Who is Bio Fiber?

Bio Fiber is made up of several entities, and its research is reportedly supported by the University of Wisconsin, among others.

Though not much is known about the company - a Google search of “Bio Fiber LLC” doesn’t bring up a link to their website - general manager Steve Spensley assured those at Thursday’s meeting that both their organization and product is sound.

“It’s a brand new industry,” Spensley said. “We have orders from three pretty large companies."

Gary Bailey of Be Sustainable Technologies, who is involved with the Bio Fiber operation, also  appeared at Thursday’s meeting.

He said that while the company is just getting started, they already have interest in their product across the country and around the world.     

"It's going to go from here to Boston, to Texas, to Florida, overseas to Europe and the Far East. They're already interested,” Bailey said. “We’re not a fly-by-night operation.”

Agripulp: What is it?

Agripulp is manure, plain and simple. The manure is processed to reduce or eliminate moisture and becomes sterilized via a unique process that took years to develop.

John Hunt, a mechanical engineer and researcher for Bio Fiber who patented the process by which the company’s products are rendered, presented a wealth of information about the science behind agripulp.

Other companies have attempted similar plans to transform manure into a range of products, according to Hunt, but he reported that Bio Fiber’s process is unique in that it has successfully created “100 percent manure-based” products, rather than relying on resins and other hybrid-based approaches.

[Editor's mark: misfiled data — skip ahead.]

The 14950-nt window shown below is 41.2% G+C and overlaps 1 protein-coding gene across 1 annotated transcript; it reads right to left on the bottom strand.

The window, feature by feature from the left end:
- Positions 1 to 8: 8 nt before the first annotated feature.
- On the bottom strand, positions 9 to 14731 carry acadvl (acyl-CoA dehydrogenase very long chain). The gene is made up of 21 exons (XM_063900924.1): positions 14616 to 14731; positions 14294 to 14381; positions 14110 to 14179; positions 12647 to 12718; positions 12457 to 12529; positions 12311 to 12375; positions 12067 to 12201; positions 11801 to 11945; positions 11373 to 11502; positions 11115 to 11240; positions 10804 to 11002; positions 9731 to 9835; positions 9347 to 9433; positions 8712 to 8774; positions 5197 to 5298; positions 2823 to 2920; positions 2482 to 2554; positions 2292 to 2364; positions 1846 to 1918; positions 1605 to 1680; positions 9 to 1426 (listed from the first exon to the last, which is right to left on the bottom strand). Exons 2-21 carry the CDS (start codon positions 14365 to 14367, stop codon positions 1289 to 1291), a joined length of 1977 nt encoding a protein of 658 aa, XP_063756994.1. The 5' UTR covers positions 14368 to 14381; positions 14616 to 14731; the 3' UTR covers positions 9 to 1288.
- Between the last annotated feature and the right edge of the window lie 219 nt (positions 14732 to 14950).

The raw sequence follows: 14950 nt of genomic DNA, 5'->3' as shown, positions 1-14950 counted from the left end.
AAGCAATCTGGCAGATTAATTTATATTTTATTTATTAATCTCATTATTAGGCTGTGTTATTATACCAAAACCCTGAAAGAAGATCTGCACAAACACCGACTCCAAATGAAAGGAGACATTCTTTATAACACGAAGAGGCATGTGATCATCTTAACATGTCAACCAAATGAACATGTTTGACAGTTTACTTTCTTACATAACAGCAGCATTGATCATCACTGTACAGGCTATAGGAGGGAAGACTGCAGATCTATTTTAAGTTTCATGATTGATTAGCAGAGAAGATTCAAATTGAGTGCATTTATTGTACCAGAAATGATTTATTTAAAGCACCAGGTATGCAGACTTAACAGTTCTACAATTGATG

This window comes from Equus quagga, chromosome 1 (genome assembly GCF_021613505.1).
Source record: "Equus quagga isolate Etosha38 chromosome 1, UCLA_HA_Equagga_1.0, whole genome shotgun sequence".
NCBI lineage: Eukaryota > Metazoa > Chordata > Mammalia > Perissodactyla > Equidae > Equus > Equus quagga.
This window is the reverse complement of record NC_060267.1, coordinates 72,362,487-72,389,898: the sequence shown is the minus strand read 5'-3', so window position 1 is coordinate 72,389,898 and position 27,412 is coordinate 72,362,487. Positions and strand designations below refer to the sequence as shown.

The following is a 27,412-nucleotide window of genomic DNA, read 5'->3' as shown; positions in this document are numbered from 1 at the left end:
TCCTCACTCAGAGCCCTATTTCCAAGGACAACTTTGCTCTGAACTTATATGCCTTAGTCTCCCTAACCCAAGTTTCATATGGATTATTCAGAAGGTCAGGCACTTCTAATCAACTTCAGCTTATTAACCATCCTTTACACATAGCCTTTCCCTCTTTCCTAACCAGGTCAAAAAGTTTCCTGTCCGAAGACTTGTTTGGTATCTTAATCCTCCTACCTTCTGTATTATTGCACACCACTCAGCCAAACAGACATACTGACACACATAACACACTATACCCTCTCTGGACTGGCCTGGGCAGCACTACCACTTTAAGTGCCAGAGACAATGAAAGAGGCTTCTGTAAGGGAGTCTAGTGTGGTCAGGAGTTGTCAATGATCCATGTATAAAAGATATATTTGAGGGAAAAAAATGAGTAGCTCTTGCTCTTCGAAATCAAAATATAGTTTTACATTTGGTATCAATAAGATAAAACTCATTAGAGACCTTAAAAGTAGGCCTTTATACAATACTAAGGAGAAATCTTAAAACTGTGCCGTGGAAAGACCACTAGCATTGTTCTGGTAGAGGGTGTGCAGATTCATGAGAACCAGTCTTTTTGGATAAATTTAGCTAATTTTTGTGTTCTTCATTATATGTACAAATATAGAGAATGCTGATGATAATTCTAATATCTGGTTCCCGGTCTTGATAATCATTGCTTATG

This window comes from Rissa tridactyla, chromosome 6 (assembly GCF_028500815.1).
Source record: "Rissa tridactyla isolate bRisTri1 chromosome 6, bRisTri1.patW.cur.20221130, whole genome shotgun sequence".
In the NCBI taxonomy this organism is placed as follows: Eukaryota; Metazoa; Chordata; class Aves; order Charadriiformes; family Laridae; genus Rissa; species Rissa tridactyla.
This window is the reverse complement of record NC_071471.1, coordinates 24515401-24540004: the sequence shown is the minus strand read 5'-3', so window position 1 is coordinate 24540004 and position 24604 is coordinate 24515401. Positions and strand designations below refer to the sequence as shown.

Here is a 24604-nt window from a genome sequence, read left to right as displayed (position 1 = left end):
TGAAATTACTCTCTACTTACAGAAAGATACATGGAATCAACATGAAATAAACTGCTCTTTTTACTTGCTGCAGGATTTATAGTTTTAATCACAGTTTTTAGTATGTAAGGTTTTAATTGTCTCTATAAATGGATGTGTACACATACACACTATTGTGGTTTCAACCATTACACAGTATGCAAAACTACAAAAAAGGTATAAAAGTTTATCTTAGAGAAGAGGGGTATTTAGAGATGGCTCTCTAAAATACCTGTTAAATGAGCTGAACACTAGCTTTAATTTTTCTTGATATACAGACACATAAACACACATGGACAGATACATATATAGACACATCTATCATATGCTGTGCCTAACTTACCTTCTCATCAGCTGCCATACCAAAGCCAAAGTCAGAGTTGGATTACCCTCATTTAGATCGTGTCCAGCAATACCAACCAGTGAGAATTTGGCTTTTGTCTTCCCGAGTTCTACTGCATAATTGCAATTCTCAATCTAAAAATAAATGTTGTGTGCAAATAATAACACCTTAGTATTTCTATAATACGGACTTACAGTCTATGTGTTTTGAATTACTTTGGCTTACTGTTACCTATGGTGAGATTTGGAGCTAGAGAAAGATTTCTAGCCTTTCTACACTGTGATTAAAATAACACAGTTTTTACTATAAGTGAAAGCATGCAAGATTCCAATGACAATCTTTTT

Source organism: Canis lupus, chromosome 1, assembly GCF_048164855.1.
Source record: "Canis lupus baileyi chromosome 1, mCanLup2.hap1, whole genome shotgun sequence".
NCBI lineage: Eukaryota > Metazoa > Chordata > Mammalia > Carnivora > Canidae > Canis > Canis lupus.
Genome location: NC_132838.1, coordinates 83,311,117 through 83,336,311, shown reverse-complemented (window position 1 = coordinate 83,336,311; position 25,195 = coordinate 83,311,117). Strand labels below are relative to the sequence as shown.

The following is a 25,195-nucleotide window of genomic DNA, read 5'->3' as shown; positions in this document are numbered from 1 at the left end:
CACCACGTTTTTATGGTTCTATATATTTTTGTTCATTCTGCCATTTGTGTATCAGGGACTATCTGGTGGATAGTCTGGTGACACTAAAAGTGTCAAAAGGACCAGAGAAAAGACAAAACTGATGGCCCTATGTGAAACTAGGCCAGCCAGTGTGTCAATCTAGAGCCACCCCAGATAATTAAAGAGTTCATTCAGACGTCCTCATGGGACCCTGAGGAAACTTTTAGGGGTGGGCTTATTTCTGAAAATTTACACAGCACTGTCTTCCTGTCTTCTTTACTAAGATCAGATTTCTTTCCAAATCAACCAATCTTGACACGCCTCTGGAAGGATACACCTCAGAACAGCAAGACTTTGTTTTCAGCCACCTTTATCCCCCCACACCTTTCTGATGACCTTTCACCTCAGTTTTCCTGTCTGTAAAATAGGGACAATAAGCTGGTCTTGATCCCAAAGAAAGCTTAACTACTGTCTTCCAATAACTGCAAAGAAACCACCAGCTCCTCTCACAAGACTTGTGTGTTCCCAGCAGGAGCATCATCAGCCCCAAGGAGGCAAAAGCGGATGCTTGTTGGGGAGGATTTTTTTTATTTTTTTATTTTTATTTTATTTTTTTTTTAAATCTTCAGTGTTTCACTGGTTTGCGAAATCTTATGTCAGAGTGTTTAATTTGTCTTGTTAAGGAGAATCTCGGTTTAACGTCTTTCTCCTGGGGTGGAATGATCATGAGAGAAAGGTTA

Samples of agripulp were handed out at the meeting, and sterilization makes the material virtually odorless - it smells like dirt and looks somewhat like mulch.

Hunt also brought with him product samples, one of which was a board that those unfamiliar with its origin would likely identify as wood.

What does it mean for Devils Lake?

A successful Bio Fiber operation will bring with it jobs as soon as next month, according to Spensley. As the operation develops, more employees are expected to be added.

“We’re going to be out there doing work in January and February, and I’m going to be hiring four to six people to get that plant back working,” Spensley said. “Once we get each line up and running, it’ll take probably three to four people per line. There are six lines out there, and we might add a couple of machines right away. I wouldn’t be surprised if we got 30 or 40 people in the first year.”

The mayor is thinking about more than just added workforce. He believes that this could be a landmark agreement for Devils Lake.

“Once they get going, this plant is going to roll. Employment, more residents in the city - it’s a snowball effect,” Johnson said. “It’s something that’s not going to be anywhere else in the state, or, as far as I know, the nation. That’s a lot to be proud of. It’s a great day for the city of Devils Lake."